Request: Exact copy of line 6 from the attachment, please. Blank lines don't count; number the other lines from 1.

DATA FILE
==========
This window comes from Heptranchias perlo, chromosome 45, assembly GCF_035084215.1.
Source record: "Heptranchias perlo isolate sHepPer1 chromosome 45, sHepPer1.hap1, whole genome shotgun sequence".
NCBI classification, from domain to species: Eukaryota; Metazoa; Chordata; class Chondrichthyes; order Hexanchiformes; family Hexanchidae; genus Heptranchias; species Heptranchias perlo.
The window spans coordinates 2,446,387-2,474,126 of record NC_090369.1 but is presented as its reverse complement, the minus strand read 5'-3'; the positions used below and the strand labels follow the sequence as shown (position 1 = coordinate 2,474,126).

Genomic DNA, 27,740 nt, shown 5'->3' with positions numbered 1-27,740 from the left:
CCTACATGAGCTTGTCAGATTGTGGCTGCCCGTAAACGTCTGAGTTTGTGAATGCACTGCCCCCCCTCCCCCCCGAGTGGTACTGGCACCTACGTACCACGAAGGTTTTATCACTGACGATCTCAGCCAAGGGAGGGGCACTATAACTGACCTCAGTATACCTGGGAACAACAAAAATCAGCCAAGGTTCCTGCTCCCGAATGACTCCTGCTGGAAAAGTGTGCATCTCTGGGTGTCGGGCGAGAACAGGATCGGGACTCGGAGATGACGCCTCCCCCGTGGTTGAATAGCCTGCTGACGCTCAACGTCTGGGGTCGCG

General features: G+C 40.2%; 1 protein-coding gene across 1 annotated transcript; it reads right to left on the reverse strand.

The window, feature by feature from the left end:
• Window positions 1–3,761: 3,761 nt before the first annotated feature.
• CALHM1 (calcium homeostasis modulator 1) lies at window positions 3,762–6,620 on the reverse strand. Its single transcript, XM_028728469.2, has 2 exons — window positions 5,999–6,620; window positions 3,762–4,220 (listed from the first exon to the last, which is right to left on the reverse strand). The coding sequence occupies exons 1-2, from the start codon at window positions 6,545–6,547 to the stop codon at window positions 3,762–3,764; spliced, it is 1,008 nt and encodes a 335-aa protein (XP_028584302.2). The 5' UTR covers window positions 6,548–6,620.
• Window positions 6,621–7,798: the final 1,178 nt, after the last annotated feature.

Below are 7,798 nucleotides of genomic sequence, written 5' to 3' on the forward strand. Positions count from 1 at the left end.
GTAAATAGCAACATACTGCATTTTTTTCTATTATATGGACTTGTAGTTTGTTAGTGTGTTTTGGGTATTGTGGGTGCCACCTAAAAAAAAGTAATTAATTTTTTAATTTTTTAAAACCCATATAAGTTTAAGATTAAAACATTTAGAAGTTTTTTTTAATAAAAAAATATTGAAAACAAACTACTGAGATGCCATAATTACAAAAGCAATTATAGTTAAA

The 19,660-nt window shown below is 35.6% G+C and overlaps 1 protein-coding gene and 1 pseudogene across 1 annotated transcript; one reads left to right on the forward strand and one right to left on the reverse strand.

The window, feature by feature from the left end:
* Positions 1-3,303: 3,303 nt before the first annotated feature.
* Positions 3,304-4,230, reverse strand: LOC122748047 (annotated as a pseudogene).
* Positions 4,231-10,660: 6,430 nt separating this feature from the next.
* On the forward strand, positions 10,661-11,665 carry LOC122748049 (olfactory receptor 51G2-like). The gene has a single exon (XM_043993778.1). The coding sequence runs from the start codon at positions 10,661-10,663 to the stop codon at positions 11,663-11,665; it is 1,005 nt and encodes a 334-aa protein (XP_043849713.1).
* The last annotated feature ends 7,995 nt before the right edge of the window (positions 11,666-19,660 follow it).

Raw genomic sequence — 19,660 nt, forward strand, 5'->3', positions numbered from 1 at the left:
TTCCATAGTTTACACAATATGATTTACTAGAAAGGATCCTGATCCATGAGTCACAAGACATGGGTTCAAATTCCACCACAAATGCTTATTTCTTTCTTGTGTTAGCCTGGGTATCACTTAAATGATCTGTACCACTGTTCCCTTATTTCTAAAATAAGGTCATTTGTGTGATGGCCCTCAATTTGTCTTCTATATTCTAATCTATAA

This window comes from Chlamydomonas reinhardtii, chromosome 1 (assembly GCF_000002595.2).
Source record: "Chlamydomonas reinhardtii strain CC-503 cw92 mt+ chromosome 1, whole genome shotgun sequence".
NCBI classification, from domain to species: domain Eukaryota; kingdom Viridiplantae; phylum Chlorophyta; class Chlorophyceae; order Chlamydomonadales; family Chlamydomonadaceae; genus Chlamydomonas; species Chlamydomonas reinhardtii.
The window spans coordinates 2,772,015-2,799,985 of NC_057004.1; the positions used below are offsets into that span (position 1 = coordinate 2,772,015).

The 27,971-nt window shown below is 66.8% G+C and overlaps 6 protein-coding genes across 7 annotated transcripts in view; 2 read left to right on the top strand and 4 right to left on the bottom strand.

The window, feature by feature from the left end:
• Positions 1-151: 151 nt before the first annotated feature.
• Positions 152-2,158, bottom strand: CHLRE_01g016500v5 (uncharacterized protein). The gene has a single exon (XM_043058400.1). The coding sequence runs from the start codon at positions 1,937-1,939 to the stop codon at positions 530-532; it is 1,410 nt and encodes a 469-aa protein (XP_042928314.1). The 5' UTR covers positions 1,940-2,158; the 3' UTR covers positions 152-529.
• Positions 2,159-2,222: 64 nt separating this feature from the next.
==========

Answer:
CCTACATGAGCTTGTCAGATTGTGGCTGCCCGTAAACGTCTGAGTTTGTGAATGCACTGCCCCCCCTCCCCCCCGAGTGGTACTGGCACCTACGTACCACGAAGGTTTTATCACTGACGATCTCAGCCAAGGGAGGGGCACTATAACTGACCTCAGTATACCTGGGAACAACAAAAATCAGCCAAGGTTCCTGCTCCCGAATGACTCCTGCTGGAAAAGTGTGCATCTCTGGGTGTCGGGCGAGAACAGGATCGGGACTCGGAGATGACGCCTCCCCCGTGGTTGAATAGCCTGCTGACGCTCAACGTCTGGGGTCGCG